Four days ago hundreds of young people in the remotest corners of Myanmar packed their bags and left home by foot, motorbike or bus. Reaching bigger towns they met other Fellows and continued the exhausting journey together in crowded vehicles under the sweltering sun.
Today, February 19, 408 Fellows had reached their destination: The opening of the Fourth National Fellows’ Conference in the former capital of Yangon.
It is very encouraging to be here. Sometimes I get depressed when I am at home and find it hard to keep up my work. But here, there are too many people like me. I can learn from their success and that encourages me to continue, says Le Me Tar who also attended the second and third National Fellows’ Conferences.
Le Me Tar became a Fellow in his native Kachin State through ActionAid partner MAS in 2009 and is now an alumni member of the programme. After completing his Fellowship he is now working for another organisation.
- The best thing about becoming a Fellow was the attitude change. It gave me ambitions in life. Now I want to work for my village, to spread awareness in my community to enable people to solve their problems in life. I think lack of awareness is worse than poverty itself, says Le Me Tar.
ActionAid Myanmar and partners initiated the Fellowship Programme in 2006. Since then it has become a movement of more than 400 Fellows and the essence of all ActionAid Myanmar’s work.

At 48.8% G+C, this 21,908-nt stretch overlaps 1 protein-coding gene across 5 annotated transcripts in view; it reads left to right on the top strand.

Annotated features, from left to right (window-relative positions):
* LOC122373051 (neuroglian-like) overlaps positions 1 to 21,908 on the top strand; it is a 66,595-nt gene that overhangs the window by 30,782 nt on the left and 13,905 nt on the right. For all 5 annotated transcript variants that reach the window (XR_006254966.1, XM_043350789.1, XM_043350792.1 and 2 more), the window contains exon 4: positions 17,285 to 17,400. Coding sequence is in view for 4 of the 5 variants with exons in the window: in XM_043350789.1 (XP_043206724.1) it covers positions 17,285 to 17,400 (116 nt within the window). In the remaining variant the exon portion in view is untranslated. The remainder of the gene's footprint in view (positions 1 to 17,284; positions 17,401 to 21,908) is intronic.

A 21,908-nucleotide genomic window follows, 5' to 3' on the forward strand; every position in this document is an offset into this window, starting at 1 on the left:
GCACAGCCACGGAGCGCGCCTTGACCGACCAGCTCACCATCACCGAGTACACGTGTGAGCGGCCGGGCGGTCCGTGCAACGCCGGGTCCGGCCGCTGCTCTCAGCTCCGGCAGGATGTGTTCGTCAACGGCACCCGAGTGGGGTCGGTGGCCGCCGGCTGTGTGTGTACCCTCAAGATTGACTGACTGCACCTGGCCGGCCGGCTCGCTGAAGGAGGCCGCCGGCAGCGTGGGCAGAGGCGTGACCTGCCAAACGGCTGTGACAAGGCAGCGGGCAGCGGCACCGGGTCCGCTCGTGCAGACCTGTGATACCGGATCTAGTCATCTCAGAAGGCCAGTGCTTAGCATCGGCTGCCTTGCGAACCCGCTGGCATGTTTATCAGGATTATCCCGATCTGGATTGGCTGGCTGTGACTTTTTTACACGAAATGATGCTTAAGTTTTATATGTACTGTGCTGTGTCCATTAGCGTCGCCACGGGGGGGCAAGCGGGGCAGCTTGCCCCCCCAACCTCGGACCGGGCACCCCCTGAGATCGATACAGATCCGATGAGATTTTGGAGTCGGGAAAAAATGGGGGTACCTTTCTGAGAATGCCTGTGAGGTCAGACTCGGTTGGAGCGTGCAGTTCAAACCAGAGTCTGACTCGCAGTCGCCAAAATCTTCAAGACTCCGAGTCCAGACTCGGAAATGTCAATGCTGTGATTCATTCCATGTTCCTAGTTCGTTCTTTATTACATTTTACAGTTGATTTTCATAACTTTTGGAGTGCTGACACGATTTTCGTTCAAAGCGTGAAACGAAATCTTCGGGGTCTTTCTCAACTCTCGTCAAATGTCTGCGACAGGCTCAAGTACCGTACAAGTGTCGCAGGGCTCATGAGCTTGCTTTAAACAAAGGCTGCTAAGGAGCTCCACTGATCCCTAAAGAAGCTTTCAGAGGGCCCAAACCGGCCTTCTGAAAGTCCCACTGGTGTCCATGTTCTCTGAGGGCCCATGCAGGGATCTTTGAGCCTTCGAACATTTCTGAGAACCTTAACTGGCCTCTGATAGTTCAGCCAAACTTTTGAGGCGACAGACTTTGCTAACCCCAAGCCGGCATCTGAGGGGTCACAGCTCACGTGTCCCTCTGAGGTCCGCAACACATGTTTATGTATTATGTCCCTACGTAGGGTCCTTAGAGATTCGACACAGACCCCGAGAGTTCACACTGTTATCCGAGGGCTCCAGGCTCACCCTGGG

The innovative programme aims at identifying young, potential leaders in rural communities and equipping them with skills, knowledge and confidence. By becoming Fellows they stimulate participatory development in their villages and engage with local authorities to ensure access to the rights of the people.
As interesting and rewarding it is to be a Fellow, at times it can be lonely, frustrating and tough to work alone in remote communities. The yearly National Fellows’ Conference is a highly appreciated chance to share learnings, difficulties and achievements.
The first day of the conference, which has the theme of Unity in Diversity for Justice, is dedicated to sharing achievements.
My greatest achievement is that I have helped improve life in my village by establishing a microcredit programme. Before the villagers did not know the importance of saving and they took up loans at horribly high interest rates. Now they can save money and lend from each other instead of the moneylender, says Le Me Tar.
Organising the Fourth National Fellows’ Conference is in itself a great achievement for ActionAid Myanmar. This is the first time the event has been officially approved by the authorities. And not only approved – the Yangon Region Minister of Social Welfare, Dr. Myint Thein, delivered the opening speech.
The winds are indeed changing in Myanmar, leaving more space than ever for the Fellows movement grow and flourish.